e) A further risk is the increased danger of very hot fires in the Pilliga Forest.  There have been some serious bushfires in this area in the past.  The addition of fugitive methane emissions and gas flaring to the forest has the potential for really disastrous fires.  It should be borne in mind that we are already facing an increasing risk of fires in areas such as this because of climate change.  Adding methane to the mix makes for a greater likelihood.

Threat to the Great Artesian Basin

a) The water produced as the gas is extracted will be considerable over the life of the project (estimated at 37.5 GL).  As the aquifer which will be affected recharges the Great Artesian Basin, this will have an impact on the Basin. Since gas-mining in Queensland has already been shown to have affected the Great Artesian Basin, there is considerable concern about further impacts on this very important underground water supply.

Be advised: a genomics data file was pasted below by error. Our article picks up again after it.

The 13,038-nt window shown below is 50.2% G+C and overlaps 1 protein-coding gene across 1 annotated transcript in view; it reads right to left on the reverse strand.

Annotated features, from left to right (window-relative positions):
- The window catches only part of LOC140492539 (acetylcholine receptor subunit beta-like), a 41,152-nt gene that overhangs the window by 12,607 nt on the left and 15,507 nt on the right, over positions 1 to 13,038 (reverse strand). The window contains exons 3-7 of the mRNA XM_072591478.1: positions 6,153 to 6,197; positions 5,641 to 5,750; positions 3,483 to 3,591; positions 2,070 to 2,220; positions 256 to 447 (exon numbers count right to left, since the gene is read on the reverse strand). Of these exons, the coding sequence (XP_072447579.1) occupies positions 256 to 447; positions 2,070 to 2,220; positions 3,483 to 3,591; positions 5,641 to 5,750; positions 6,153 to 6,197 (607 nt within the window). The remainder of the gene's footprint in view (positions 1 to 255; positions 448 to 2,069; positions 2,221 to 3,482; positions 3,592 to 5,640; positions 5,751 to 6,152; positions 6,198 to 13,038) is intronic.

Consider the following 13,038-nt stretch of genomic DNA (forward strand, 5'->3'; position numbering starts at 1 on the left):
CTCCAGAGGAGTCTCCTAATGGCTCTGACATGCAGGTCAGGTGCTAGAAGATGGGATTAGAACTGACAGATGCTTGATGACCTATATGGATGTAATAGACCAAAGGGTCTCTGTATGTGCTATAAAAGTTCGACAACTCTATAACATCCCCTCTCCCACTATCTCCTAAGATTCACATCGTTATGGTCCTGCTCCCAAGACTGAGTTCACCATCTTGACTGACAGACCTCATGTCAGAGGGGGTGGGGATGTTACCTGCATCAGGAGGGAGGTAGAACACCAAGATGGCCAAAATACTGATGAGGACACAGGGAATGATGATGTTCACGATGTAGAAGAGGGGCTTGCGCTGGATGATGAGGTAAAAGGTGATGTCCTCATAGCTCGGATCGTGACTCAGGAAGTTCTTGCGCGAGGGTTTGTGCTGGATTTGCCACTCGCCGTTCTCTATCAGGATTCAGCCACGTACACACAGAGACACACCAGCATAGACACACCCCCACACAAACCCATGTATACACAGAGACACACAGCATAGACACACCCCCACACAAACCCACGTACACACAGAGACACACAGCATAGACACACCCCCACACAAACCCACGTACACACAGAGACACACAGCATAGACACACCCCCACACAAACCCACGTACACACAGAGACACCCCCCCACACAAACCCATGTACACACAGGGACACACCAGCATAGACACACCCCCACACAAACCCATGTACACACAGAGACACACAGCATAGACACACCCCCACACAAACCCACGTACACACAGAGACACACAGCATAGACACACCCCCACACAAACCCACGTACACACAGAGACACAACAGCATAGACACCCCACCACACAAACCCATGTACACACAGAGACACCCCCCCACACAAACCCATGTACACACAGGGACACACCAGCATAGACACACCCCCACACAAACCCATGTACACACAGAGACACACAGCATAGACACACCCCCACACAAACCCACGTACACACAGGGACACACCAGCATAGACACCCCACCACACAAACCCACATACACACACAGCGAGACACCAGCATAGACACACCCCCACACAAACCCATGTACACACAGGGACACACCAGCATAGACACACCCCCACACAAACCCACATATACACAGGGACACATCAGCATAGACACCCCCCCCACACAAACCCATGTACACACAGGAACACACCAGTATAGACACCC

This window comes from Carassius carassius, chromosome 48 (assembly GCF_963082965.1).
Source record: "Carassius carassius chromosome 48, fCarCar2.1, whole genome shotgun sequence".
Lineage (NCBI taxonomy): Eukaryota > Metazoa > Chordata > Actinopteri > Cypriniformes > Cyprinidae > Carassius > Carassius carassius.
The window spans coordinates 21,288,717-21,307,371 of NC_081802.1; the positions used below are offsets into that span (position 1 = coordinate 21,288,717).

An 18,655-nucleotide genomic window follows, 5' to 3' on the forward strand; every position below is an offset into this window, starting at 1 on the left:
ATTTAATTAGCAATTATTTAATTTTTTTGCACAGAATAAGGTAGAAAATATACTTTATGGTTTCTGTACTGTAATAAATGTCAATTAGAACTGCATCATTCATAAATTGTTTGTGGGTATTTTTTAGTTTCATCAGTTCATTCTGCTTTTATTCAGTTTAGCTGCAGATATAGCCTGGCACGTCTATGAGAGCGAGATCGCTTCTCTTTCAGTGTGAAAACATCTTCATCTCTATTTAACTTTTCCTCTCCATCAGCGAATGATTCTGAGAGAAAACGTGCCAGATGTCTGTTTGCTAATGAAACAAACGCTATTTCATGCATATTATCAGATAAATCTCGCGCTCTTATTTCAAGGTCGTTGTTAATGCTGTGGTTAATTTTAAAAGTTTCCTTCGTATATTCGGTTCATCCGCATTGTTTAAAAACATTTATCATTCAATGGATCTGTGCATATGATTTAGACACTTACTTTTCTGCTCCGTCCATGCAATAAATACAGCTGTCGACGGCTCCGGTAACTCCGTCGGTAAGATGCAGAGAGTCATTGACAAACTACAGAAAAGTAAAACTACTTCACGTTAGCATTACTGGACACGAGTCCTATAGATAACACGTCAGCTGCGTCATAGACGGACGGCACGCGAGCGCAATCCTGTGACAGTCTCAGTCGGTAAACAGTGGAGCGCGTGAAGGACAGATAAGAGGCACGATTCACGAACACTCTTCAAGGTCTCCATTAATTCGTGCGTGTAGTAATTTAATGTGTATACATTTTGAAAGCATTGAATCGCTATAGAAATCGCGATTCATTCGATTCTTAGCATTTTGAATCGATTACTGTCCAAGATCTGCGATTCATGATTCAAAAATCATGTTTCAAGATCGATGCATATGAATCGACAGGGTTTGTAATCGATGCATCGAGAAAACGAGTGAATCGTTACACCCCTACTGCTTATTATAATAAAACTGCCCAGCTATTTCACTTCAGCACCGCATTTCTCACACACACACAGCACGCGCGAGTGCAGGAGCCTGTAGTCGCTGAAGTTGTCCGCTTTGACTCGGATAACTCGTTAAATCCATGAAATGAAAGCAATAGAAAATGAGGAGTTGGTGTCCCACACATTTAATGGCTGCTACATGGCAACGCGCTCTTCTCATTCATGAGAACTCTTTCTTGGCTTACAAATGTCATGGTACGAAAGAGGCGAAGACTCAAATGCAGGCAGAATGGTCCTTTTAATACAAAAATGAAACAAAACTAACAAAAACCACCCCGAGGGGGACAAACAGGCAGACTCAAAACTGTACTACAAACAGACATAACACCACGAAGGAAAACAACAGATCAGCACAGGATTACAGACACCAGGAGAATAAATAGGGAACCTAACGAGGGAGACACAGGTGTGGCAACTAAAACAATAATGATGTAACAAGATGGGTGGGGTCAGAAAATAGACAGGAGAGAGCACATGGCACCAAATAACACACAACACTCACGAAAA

b) Disposal of the large volumes of produced water is also another issue.  Santos has claimed it will treat the water to remove the salt but just how effective that treatment will be so that the water can be released into the environment is another matter.  There have been serious breaches by mining companies in the past in relation to disposal of saline water.[1]